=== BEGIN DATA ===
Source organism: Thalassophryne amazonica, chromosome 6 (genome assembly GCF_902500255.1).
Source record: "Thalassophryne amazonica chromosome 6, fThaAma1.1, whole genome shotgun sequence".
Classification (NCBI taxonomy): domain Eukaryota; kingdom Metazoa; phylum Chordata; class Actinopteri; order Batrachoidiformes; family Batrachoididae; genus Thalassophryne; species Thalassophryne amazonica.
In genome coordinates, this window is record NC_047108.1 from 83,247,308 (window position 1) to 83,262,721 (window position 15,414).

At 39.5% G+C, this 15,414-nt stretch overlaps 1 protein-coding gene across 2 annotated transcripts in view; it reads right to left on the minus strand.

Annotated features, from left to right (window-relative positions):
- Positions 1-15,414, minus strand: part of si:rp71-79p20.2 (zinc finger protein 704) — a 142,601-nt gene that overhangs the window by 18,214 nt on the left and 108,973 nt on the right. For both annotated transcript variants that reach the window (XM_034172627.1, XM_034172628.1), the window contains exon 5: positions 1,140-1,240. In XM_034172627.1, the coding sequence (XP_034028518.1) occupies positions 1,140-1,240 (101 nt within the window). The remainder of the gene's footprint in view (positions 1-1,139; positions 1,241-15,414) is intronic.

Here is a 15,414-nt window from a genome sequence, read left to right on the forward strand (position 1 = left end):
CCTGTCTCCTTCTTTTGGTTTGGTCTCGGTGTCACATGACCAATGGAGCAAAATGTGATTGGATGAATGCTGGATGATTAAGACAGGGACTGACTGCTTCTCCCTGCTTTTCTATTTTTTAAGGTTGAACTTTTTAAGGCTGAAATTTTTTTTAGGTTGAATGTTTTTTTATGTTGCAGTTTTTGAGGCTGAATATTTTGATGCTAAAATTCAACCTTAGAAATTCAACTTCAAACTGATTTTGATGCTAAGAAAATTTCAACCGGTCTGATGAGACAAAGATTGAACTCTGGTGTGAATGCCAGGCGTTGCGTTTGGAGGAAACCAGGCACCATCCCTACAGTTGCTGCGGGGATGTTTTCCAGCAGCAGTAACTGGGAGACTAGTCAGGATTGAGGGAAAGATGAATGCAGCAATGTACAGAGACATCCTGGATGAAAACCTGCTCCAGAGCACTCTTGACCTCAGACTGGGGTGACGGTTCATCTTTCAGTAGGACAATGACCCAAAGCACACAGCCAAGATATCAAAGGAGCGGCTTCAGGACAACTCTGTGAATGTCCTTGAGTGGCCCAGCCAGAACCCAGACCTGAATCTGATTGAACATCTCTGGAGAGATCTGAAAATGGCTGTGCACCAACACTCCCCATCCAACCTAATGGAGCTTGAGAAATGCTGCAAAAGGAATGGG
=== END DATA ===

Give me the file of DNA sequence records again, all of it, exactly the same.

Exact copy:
Source organism: Thalassophryne amazonica, chromosome 6 (genome assembly GCF_902500255.1).
Source record: "Thalassophryne amazonica chromosome 6, fThaAma1.1, whole genome shotgun sequence".
Classification (NCBI taxonomy): domain Eukaryota; kingdom Metazoa; phylum Chordata; class Actinopteri; order Batrachoidiformes; family Batrachoididae; genus Thalassophryne; species Thalassophryne amazonica.
In genome coordinates, this window is record NC_047108.1 from 83,247,308 (window position 1) to 83,262,721 (window position 15,414).

At 39.5% G+C, this 15,414-nt stretch overlaps 1 protein-coding gene across 2 annotated transcripts in view; it reads right to left on the minus strand.

Annotated features, from left to right (window-relative positions):
- Positions 1-15,414, minus strand: part of si:rp71-79p20.2 (zinc finger protein 704) — a 142,601-nt gene that overhangs the window by 18,214 nt on the left and 108,973 nt on the right. For both annotated transcript variants that reach the window (XM_034172627.1, XM_034172628.1), the window contains exon 5: positions 1,140-1,240. In XM_034172627.1, the coding sequence (XP_034028518.1) occupies positions 1,140-1,240 (101 nt within the window). The remainder of the gene's footprint in view (positions 1-1,139; positions 1,241-15,414) is intronic.

Here is a 15,414-nt window from a genome sequence, read left to right on the forward strand (position 1 = left end):
CCTGTCTCCTTCTTTTGGTTTGGTCTCGGTGTCACATGACCAATGGAGCAAAATGTGATTGGATGAATGCTGGATGATTAAGACAGGGACTGACTGCTTCTCCCTGCTTTTCTATTTTTTAAGGTTGAACTTTTTAAGGCTGAAATTTTTTTTAGGTTGAATGTTTTTTTATGTTGCAGTTTTTGAGGCTGAATATTTTGATGCTAAAATTCAACCTTAGAAATTCAACTTCAAACTGATTTTGATGCTAAGAAAATTTCAACCGGTCTGATGAGACAAAGATTGAACTCTGGTGTGAATGCCAGGCGTTGCGTTTGGAGGAAACCAGGCACCATCCCTACAGTTGCTGCGGGGATGTTTTCCAGCAGCAGTAACTGGGAGACTAGTCAGGATTGAGGGAAAGATGAATGCAGCAATGTACAGAGACATCCTGGATGAAAACCTGCTCCAGAGCACTCTTGACCTCAGACTGGGGTGACGGTTCATCTTTCAGTAGGACAATGACCCAAAGCACACAGCCAAGATATCAAAGGAGCGGCTTCAGGACAACTCTGTGAATGTCCTTGAGTGGCCCAGCCAGAACCCAGACCTGAATCTGATTGAACATCTCTGGAGAGATCTGAAAATGGCTGTGCACCAACACTCCCCATCCAACCTAATGGAGCTTGAGAAATGCTGCAAAAGGAATGGG